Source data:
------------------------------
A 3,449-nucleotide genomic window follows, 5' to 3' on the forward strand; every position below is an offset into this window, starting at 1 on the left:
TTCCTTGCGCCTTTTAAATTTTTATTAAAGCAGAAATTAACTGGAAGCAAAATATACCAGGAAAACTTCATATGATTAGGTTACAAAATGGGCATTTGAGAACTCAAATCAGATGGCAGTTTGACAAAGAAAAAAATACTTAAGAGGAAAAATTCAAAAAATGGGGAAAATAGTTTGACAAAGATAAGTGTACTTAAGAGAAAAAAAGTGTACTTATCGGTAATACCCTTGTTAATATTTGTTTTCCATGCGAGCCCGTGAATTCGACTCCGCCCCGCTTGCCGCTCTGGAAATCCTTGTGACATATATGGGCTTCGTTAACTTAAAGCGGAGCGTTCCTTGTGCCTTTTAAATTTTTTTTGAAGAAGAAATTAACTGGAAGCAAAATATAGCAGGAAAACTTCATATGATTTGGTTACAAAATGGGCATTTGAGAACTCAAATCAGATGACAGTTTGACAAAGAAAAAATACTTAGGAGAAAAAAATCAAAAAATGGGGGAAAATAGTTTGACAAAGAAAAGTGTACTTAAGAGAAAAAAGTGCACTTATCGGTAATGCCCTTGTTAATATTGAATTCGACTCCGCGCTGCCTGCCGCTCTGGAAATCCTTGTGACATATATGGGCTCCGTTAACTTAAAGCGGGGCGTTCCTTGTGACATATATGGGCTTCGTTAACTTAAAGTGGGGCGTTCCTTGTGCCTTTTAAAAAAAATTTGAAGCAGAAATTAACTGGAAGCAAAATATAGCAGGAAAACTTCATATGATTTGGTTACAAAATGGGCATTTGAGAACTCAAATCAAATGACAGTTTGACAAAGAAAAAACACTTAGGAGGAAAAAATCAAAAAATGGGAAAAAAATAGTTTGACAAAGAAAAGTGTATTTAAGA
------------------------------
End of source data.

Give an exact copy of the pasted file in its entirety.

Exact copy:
A 3,449-nucleotide genomic window follows, 5' to 3' on the forward strand; every position below is an offset into this window, starting at 1 on the left:
TTCCTTGCGCCTTTTAAATTTTTATTAAAGCAGAAATTAACTGGAAGCAAAATATACCAGGAAAACTTCATATGATTAGGTTACAAAATGGGCATTTGAGAACTCAAATCAGATGGCAGTTTGACAAAGAAAAAAATACTTAAGAGGAAAAATTCAAAAAATGGGGAAAATAGTTTGACAAAGATAAGTGTACTTAAGAGAAAAAAAGTGTACTTATCGGTAATACCCTTGTTAATATTTGTTTTCCATGCGAGCCCGTGAATTCGACTCCGCCCCGCTTGCCGCTCTGGAAATCCTTGTGACATATATGGGCTTCGTTAACTTAAAGCGGAGCGTTCCTTGTGCCTTTTAAATTTTTTTTGAAGAAGAAATTAACTGGAAGCAAAATATAGCAGGAAAACTTCATATGATTTGGTTACAAAATGGGCATTTGAGAACTCAAATCAGATGACAGTTTGACAAAGAAAAAATACTTAGGAGAAAAAAATCAAAAAATGGGGGAAAATAGTTTGACAAAGAAAAGTGTACTTAAGAGAAAAAAGTGCACTTATCGGTAATGCCCTTGTTAATATTGAATTCGACTCCGCGCTGCCTGCCGCTCTGGAAATCCTTGTGACATATATGGGCTCCGTTAACTTAAAGCGGGGCGTTCCTTGTGACATATATGGGCTTCGTTAACTTAAAGTGGGGCGTTCCTTGTGCCTTTTAAAAAAAATTTGAAGCAGAAATTAACTGGAAGCAAAATATAGCAGGAAAACTTCATATGATTTGGTTACAAAATGGGCATTTGAGAACTCAAATCAAATGACAGTTTGACAAAGAAAAAACACTTAGGAGGAAAAAATCAAAAAATGGGAAAAAAATAGTTTGACAAAGAAAAGTGTATTTAAGA